EU regulators won’t be as lenient as FTC with Google
If the FTC let Google off the hook by finding that the technology giant had not abused its dominance, few expect the European antitrust watchdog to be as lenient.
The New York Times
SAN FRANCISCO — By some accounts, the United States let Google off the hook by finding that the technology giant had not abused its dominance in the Internet-search market.
Few expect the European antitrust watchdog to be as lenient.
The Federal Trade Commission (FTC) ruled Thursday that Google had not broken antitrust laws, after a 19-month inquiry into how it operates its search engine. But the European Commission, which is pursuing assertions the company rigs results to favor its own businesses, operates according to a different standard.
The agreement with the U.S. authorities, analysts and competition lawyers say, is unlikely to alter the demands of European regulators, led by the EU competition commissioner, Joaquin Almunia.
“We have taken note of the FTC decision, but we don’t see that it has any direct implications for our investigation, for our discussions with Google, which are ongoing,” said Michael Jennings, a spokesman for the European Commission in Brussels.
Faced with nearly $4 billion in possible penalties and restrictions on its business in Europe, Google in July submitted proposals to remedy the concerns of the European Commission, which covered four areas. In its deal with the FTC, Google made concessions in two of those areas but was not required to do so in the rest.
A Google spokesman, Al Verney, declined to comment on the content of the company’s proposals to Almunia but said it would “continue to work cooperatively with the European Commission.”
The Google case underscores a basic difference between the European and U.S. approaches to monopoly power. American antitrust regulators tend to focus on whether a company’s dominance is harmful to consumers; the European system seeks to maintain competitors in the market. Almunia has vowed to restore competition to the Internet search business in Europe.
“History shows that competition law is applied to monopoly power more stringently in the EU than in the U.S.,” said Jacques Lafitte, head of the competition practice at Avisa Partners, a consultancy in Brussels, who brought one of the original complaints against Google. “Whether the EU is right or not is a different question.”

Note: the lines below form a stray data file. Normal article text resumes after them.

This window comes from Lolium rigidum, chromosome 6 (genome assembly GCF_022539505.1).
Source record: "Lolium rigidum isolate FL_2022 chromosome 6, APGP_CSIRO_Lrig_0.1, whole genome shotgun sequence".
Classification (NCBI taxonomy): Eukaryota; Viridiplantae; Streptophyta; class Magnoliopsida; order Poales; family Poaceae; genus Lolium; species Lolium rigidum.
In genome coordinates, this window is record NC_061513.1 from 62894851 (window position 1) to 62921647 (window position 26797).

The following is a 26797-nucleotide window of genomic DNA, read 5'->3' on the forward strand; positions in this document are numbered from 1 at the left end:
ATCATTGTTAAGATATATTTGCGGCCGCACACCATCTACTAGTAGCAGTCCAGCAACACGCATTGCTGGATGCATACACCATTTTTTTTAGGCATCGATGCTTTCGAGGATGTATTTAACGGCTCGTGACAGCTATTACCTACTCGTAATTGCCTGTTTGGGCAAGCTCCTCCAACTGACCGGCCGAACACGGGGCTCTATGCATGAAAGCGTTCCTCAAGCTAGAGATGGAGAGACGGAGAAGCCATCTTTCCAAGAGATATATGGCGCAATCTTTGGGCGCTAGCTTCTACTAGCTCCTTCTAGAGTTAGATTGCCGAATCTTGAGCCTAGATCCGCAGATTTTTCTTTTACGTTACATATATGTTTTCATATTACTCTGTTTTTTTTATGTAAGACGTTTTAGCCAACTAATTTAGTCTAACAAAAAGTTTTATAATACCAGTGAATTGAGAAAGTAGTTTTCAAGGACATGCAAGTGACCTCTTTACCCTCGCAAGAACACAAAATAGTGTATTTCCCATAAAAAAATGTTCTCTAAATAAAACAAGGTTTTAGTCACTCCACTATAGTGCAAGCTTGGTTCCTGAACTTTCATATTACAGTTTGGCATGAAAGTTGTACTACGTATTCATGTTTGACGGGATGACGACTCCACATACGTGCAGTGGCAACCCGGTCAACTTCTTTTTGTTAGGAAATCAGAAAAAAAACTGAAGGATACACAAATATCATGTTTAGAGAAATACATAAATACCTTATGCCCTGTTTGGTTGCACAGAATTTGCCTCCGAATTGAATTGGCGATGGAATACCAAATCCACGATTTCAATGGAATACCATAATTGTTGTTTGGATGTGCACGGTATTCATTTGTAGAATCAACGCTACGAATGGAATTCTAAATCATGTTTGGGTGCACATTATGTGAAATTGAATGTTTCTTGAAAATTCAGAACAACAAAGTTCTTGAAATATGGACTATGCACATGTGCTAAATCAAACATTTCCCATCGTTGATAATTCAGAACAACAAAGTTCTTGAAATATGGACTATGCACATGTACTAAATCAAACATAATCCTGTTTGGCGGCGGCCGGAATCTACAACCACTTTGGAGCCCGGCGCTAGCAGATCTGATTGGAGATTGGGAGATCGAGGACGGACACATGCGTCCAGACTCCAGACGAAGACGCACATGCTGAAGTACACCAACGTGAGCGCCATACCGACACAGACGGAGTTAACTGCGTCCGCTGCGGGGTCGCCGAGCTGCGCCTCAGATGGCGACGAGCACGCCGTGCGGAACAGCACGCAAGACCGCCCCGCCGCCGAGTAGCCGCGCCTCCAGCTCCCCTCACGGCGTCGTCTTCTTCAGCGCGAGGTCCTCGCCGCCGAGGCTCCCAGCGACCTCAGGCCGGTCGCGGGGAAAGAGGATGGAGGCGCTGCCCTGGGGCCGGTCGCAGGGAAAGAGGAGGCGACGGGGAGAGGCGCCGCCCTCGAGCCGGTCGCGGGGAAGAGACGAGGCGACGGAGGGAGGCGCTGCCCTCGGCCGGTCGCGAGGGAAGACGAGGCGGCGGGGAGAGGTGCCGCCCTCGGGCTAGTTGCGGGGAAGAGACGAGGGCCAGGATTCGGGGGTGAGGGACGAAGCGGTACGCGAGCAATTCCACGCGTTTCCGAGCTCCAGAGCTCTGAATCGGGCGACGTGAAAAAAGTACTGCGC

Lafitte has some expertise in the matter. He is the former head of corporate affairs at Microsoft Europe and watched as that company did battle with regulators over its dominant computer-operating system. Microsoft won a lenient settlement with the U.S. Justice Department in October 2001, he noted, only to be slapped with nearly 1.6 billion euros, or $2.1 billion, in EU fines and penalties from 2004 to 2008.
Google learned from Microsoft’s mistakes, engaging in discussions with both the U.S. and European authorities to reach a deal rather than fighting a desperate legal action. That approach appears to have paid off: Last month, after a meeting with Eric Schmidt, Google’s executive chairman, Almunia said the sides had “substantially reduced our differences.”
In its deal with the FTC, Google agreed to make concessions in two areas that concern European regulators.
In one, it will allow rivals to opt out of allowing Google to “scrape,” or copy, text from their sites. It is probable Google will offer the same concession to European authorities.
But in a second area of European concern — whether Google deliberately favors its own content in search results — the FTC did not require changes.
Almunia has also demanded Google put fewer restrictions on advertising-distribution deals, an area his U.S. counterparts did not explore.
The company will make a detailed set of proposed remedies in January, after which the European Commission will allow the complainants to review them in a period of what is known as “market testing.”
Antitrust lawyers say a final resolution could arrive by spring, depending on how hostile Google’s rivals are to the proposed remedies.
FairSearch, an alliance of Google rivals, accused the U.S. trade commission of rushing its decision.
It said in a statement that closing the FTC investigation “with only voluntary commitments from Google is disappointing and premature.”